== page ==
And as the laughs thin out, the dub's shortcomings get ever more obvious. Among the more minor are all of the technical glitches that crop up: times when what characters say and what their body language says don't match up; times when actions and dialogue seem at odds. Don't dismiss them because they're minor though. Small though they are, together they contribute to a pervasive…offness, as the intent of the show and the intent of the dub fail to mesh. Similarly, sometimes an episode or a portion of an episode will prove difficult to corrupt, forcing the dub either to contort itself to a ridiculous extent in order to make the episode match the show's new tone or to cleave too close to the original. The former results in episodes with weird premises and conspicuously poor visual support, like the Inglorious Basterds episode or the True Blood episode (in which an annoying, sickly man is rewritten as a deluded vampire). The latter results in even weirder episodes, where some of the Japanese version's earnest affect leaks into the English dub, sitting there like a Frank Capra scene in a Saturday Night Live skit.

None of this means that the show isn't funny. As said before it can be pretty hilarious when the dub dovetails in some unexpected way with the visuals. And it doesn't mean that the series hasn't other charms (left over, one suspects, from the original series). Over the course of the show, Shin acquires a lunkheaded charisma that can be surprisingly charming, especially when he's inadvertently helping people. There's also Gin, whose antics demonstrate exactly where Shin gets his bad behavior. And little Penny's crush on the eugenicist recess teacher manages to be kind of sweet despite all the flavors of wrongness that the dub invests it with. As much as you may enjoy parts of it, however, the hard truth remains that by this point, with its freshness fast staling, Shin-chan is at best a second-rate diversion, and at worst a past-its-prime curiosity.

Production Info:
Overall (dub) : C
Story : C+
Animation : D+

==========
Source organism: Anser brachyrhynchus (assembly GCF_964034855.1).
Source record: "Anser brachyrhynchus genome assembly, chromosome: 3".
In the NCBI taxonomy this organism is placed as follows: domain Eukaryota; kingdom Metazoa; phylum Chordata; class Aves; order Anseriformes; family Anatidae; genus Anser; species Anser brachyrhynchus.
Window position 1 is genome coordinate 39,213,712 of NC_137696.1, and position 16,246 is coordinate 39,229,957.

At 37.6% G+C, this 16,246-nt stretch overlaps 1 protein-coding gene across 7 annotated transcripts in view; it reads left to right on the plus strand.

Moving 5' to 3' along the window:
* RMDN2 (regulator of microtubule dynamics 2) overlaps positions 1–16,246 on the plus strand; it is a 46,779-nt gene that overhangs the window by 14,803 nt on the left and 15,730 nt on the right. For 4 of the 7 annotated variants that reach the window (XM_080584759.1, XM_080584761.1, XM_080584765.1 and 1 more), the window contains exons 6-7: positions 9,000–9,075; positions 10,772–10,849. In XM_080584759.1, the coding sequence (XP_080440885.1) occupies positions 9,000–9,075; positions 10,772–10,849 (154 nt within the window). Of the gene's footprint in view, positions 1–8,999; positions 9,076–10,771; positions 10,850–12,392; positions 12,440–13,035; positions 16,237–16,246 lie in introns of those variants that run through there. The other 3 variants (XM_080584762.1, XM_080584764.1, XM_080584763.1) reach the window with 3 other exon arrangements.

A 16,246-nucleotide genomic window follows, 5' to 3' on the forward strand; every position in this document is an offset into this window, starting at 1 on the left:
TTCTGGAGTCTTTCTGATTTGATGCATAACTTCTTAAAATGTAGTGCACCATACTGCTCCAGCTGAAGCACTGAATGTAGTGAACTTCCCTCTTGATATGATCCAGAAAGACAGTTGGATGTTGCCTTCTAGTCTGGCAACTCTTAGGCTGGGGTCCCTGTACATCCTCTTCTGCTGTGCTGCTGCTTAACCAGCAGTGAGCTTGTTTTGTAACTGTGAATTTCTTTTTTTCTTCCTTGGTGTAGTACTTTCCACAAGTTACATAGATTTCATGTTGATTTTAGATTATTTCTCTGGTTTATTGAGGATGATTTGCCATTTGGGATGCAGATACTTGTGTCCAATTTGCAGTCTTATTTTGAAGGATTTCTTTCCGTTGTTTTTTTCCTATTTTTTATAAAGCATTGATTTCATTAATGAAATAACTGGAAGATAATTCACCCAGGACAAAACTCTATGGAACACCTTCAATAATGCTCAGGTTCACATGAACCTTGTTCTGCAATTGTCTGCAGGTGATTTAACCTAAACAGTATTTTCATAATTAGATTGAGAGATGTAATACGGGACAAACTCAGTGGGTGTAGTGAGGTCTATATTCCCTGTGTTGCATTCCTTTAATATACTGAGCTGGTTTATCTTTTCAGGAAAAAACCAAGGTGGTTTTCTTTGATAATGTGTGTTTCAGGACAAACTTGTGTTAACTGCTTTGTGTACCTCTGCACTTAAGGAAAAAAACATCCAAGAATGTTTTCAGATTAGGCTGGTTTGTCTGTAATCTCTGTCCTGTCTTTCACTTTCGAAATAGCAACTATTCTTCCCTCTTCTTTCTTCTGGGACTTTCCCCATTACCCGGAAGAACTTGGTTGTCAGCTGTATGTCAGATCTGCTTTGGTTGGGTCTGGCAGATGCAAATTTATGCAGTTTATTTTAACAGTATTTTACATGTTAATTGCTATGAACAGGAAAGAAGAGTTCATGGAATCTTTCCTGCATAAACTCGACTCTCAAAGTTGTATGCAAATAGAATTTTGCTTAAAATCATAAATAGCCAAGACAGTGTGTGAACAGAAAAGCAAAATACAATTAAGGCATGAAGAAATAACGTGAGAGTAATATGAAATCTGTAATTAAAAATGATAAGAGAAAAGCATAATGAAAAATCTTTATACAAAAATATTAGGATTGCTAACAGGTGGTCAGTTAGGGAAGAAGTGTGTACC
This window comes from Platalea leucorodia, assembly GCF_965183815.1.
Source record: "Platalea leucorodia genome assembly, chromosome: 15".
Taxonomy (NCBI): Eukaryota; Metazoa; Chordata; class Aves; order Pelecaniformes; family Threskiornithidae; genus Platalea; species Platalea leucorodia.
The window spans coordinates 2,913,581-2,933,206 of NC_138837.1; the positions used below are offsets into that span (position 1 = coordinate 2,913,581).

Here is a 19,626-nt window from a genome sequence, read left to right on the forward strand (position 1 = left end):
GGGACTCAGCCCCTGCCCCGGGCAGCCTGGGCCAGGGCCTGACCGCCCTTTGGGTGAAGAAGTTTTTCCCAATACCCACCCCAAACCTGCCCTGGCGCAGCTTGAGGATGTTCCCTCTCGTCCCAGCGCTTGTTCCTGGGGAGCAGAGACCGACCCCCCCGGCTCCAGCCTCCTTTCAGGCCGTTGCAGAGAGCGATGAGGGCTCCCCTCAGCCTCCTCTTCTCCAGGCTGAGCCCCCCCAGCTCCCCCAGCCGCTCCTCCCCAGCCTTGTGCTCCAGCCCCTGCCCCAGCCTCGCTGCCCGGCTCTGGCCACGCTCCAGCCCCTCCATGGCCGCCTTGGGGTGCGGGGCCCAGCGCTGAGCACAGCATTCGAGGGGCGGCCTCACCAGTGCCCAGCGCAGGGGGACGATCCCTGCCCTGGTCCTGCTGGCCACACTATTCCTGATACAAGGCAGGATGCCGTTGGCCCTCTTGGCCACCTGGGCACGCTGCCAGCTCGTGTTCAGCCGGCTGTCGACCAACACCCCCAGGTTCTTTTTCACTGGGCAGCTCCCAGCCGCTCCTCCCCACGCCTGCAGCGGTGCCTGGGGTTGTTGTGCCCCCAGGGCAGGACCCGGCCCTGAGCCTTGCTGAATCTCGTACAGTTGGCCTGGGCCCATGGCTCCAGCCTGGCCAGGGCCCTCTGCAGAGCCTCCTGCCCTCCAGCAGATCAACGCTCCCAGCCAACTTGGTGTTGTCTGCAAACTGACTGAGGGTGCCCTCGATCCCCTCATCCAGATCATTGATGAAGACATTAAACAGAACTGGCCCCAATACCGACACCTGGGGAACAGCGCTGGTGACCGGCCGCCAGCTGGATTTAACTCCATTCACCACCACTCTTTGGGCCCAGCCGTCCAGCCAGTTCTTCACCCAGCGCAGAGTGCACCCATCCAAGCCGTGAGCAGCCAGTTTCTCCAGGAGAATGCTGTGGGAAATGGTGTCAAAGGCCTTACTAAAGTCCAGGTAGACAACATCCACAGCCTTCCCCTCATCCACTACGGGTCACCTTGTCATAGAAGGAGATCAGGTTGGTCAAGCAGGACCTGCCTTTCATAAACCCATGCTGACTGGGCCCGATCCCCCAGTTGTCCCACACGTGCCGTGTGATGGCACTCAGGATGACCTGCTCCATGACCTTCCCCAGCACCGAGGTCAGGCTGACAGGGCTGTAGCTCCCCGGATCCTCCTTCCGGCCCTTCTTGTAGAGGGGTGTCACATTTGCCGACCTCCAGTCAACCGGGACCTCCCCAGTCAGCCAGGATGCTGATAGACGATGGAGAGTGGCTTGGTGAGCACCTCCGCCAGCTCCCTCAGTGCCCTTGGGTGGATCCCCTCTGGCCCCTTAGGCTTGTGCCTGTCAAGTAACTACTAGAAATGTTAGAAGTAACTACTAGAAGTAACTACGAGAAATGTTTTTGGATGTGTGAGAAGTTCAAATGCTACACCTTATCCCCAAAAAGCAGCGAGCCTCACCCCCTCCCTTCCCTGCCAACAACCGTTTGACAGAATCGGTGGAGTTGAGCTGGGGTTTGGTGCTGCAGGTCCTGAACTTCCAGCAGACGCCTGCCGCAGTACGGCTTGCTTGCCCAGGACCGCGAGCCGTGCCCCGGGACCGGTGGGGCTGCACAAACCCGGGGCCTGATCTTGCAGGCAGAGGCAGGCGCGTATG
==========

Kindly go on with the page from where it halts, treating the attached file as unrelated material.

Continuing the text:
Art : F
Music : C-

+ When the wildly inappropriate English script meets the show's bargain-basement anime visuals just right, it can still be very, very funny; new characters help freshen up the humor a bit.
Novelty wore off a season or two ago; sometimes the dialogue and the rest of the show don't match up very well; humor is painfully self-conscious when it fails to be funny.

Series Director:
Keiichi Hara
Mitsuru Hongo
Yuji Mutoh
Scenario: Masaaki Yuasa
Minako Kawabe
Hidefumi Kimura
Yuji Mutoh
Hiroko Naka
Yoshiko Nakamura
Shin Ogawa
Taeko Okina
Kazuhisa Sakaguchi
Yasuhiko Tamura
Kimiko Ueno
Screenplay: Tsutomu Mizushima
Masakazu Hashimoto
Minetarō Hirai
Itsuro Kawasaki
Michio Mihara
Yuji Mutoh
Hirofumi Ogura
Shinya Sadamitsu
Hiroaki Sasaki
Hiroyuki Sasaki
Wataru Takahashi
Hiroyuki Yokoyama
Toshiyuki Yoshino
Masaaki Yuasa
Episode Director:
Minetarō Hirai
Itsuro Kawasaki
Michio Mihara
Tsutomu Mizushima
Yuji Mutoh
Hirofumi Ogura
Shinya Sadamitsu
Hiroaki Sasaki
Hiroyuki Sasaki
Wataru Takahashi
Hiroyuki Yokoyama
Music: Toshiyuki Arakawa
Original Manga: Yoshito Usui
Character Design: Hiroshi Ogawa
Animation Director:
Katsunori Hara
Hidero Hariganeya
Toyoko Hashimoto
Shizuka Hayashi
Yoshinori Higuchi
Yasutomo Irie
Kôichi Kadowaki
Yoko Kimura
Masuo Mamada
Michio Mihara
Takatoshi Omori
Masami Otsuka
Yuichiro Sueyoshi
Yoshihiko Takakura
Takashi Wakamatsu
Masaaki Yuasa
Executive producer:
Takahiro Kishimoto
Daisuke Yoshikawa

Full encyclopedia details about
Shin chan (TV)

Release information about
Shin chan - The Complete Third Season (Dub.DVD)